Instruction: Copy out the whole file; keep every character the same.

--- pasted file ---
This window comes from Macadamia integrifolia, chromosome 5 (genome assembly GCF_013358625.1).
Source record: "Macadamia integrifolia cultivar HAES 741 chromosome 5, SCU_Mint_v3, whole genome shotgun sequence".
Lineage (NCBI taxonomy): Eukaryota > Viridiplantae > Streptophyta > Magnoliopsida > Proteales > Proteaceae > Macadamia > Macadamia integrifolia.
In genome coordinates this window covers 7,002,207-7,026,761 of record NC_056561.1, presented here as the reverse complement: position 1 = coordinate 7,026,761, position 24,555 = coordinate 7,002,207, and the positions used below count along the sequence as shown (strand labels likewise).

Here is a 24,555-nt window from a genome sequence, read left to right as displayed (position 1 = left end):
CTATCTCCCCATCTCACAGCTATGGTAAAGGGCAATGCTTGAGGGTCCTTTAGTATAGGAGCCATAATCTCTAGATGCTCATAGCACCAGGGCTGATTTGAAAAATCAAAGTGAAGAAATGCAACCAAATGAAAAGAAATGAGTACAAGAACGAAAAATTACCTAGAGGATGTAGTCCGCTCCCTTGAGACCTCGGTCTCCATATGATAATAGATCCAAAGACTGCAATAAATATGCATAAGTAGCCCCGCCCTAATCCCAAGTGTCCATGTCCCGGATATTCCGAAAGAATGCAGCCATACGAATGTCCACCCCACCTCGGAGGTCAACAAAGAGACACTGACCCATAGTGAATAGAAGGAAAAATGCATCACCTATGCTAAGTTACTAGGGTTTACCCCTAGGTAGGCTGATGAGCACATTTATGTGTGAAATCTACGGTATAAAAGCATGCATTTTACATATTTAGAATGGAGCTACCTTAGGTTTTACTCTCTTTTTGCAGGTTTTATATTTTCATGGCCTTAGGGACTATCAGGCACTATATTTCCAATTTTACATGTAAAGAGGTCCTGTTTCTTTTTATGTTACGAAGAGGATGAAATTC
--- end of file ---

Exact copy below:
This window comes from Macadamia integrifolia, chromosome 5 (genome assembly GCF_013358625.1).
Source record: "Macadamia integrifolia cultivar HAES 741 chromosome 5, SCU_Mint_v3, whole genome shotgun sequence".
Lineage (NCBI taxonomy): Eukaryota > Viridiplantae > Streptophyta > Magnoliopsida > Proteales > Proteaceae > Macadamia > Macadamia integrifolia.
In genome coordinates this window covers 7,002,207-7,026,761 of record NC_056561.1, presented here as the reverse complement: position 1 = coordinate 7,026,761, position 24,555 = coordinate 7,002,207, and the positions used below count along the sequence as shown (strand labels likewise).

Here is a 24,555-nt window from a genome sequence, read left to right as displayed (position 1 = left end):
CTATCTCCCCATCTCACAGCTATGGTAAAGGGCAATGCTTGAGGGTCCTTTAGTATAGGAGCCATAATCTCTAGATGCTCATAGCACCAGGGCTGATTTGAAAAATCAAAGTGAAGAAATGCAACCAAATGAAAAGAAATGAGTACAAGAACGAAAAATTACCTAGAGGATGTAGTCCGCTCCCTTGAGACCTCGGTCTCCATATGATAATAGATCCAAAGACTGCAATAAATATGCATAAGTAGCCCCGCCCTAATCCCAAGTGTCCATGTCCCGGATATTCCGAAAGAATGCAGCCATACGAATGTCCACCCCACCTCGGAGGTCAACAAAGAGACACTGACCCATAGTGAATAGAAGGAAAAATGCATCACCTATGCTAAGTTACTAGGGTTTACCCCTAGGTAGGCTGATGAGCACATTTATGTGTGAAATCTACGGTATAAAAGCATGCATTTTACATATTTAGAATGGAGCTACCTTAGGTTTTACTCTCTTTTTGCAGGTTTTATATTTTCATGGCCTTAGGGACTATCAGGCACTATATTTCCAATTTTACATGTAAAGAGGTCCTGTTTCTTTTTATGTTACGAAGAGGATGAAATTC